Asteroid 2020QG just made the closely pass-by of our planet on record. The most amazing part? Scientists didn't even see it coming.
The asteroid came as close as 4,778 miles from the center of the Earth, according to NASA’s database of near Earth objects and a new report by Forbes. At its lowest point, it could have been just 1,000 miles over our heads - lower than almost all artificial satellites that are currently orbiting the Earth.
The asteroid wasn't spotted until after it passed the Earth, which is wild considering it is officially the closest call since we started following such passes nearly 100 years ago.
The asteroid had a diameter of about 10-20 feet, according to NASA, who also says that the asteroid likely didn't pose a threat even if it had entered into the Earth's atmosphere. It would have likely burned up in the atmosphere, NASA said.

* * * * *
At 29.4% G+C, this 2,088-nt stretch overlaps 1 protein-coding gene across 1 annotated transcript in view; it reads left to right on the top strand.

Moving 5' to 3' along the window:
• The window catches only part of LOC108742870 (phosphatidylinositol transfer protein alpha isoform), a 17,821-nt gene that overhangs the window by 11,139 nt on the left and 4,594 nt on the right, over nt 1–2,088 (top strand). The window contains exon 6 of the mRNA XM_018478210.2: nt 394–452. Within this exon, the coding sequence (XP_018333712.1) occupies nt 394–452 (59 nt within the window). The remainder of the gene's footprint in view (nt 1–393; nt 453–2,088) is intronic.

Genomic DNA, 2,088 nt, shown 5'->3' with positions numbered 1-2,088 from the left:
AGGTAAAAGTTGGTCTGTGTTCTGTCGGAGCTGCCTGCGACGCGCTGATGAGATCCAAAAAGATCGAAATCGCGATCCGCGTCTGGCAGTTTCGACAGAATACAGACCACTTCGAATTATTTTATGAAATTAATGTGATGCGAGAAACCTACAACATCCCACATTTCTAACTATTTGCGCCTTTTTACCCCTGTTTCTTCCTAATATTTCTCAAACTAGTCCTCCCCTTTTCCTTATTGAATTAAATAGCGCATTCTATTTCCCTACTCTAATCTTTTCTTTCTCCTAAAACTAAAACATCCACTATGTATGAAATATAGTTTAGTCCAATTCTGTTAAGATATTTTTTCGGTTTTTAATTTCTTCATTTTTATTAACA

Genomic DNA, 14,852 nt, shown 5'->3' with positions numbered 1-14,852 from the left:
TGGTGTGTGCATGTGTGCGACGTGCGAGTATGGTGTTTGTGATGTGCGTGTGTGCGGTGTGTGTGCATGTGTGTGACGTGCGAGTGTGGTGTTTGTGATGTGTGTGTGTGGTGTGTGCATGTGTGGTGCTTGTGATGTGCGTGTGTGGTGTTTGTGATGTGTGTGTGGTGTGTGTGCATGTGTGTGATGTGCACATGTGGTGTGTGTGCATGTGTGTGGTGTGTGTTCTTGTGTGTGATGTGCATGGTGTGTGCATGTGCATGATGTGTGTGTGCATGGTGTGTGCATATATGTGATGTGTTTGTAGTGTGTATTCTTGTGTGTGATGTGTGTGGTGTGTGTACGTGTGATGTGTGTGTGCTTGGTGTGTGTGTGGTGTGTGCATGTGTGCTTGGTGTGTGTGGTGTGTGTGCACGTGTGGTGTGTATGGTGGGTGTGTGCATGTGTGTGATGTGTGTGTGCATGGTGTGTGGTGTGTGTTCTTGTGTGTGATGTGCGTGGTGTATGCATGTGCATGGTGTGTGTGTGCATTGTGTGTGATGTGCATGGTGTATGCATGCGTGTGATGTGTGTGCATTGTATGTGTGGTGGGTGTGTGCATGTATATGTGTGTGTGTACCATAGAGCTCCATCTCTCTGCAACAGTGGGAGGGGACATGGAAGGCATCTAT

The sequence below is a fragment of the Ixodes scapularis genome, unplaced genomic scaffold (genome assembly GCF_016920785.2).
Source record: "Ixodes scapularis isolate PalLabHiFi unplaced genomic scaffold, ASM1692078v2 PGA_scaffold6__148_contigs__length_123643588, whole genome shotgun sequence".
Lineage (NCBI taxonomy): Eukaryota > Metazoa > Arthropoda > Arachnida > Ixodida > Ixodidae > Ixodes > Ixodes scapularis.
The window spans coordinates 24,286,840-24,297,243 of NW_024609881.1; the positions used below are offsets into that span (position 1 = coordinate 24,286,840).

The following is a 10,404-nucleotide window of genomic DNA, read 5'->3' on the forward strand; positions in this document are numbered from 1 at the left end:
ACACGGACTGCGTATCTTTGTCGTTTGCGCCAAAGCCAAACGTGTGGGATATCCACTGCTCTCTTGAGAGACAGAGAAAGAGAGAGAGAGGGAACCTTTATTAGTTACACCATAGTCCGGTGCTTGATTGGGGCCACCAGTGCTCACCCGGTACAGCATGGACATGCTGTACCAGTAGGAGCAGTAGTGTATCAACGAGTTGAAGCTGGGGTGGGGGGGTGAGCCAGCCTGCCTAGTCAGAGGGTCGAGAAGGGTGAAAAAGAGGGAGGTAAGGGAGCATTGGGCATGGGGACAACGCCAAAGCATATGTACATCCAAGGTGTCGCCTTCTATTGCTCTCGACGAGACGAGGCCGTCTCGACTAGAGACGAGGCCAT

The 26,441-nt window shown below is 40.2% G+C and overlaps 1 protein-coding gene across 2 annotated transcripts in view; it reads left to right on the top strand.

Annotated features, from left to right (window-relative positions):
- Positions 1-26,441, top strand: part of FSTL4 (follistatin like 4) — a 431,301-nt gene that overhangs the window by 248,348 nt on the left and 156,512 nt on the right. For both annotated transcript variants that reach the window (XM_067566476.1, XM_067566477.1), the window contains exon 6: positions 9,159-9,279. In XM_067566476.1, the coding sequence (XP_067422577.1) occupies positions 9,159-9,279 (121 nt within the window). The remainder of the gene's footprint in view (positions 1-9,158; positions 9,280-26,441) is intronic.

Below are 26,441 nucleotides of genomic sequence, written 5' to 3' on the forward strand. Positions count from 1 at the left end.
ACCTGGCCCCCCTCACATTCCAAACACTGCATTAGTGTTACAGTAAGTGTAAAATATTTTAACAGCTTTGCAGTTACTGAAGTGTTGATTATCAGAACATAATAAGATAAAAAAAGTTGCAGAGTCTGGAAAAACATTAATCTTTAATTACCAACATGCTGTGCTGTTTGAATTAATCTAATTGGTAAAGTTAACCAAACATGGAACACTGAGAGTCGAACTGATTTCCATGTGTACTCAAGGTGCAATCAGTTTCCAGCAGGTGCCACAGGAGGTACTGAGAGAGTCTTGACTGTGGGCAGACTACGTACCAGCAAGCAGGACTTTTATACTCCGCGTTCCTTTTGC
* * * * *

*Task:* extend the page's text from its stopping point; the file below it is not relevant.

Newly-discovered asteroid ZTF0DxQ passed less than 1/4 Earth diameter yesterday, making it the closest-known flyby that didn't hit our planet.@renerpho— Tony Dunn (@tony873004) August 17, 2020
Higher-res GIF: https://t.co/4Wxn0YNpVb pic.twitter.com/SMtVRbjYOA
A similar sized asteroid was spotted in 2018 and, after entry into the Earth's atmosphere, "only the tiniest bits" made it to the ground. It caused no reported damage or injuries.
And because nothing involving science or outer space can be brought up without bringing up the world's greatest faux-scientist, Elon Musk, Forbes commented that the object was "roughly the size of a Tesla Model 3, which makes you wonder for a second if the car Elon Musk famously launched towards Mars might have activated its autonomous boosters and attempted to make its way home."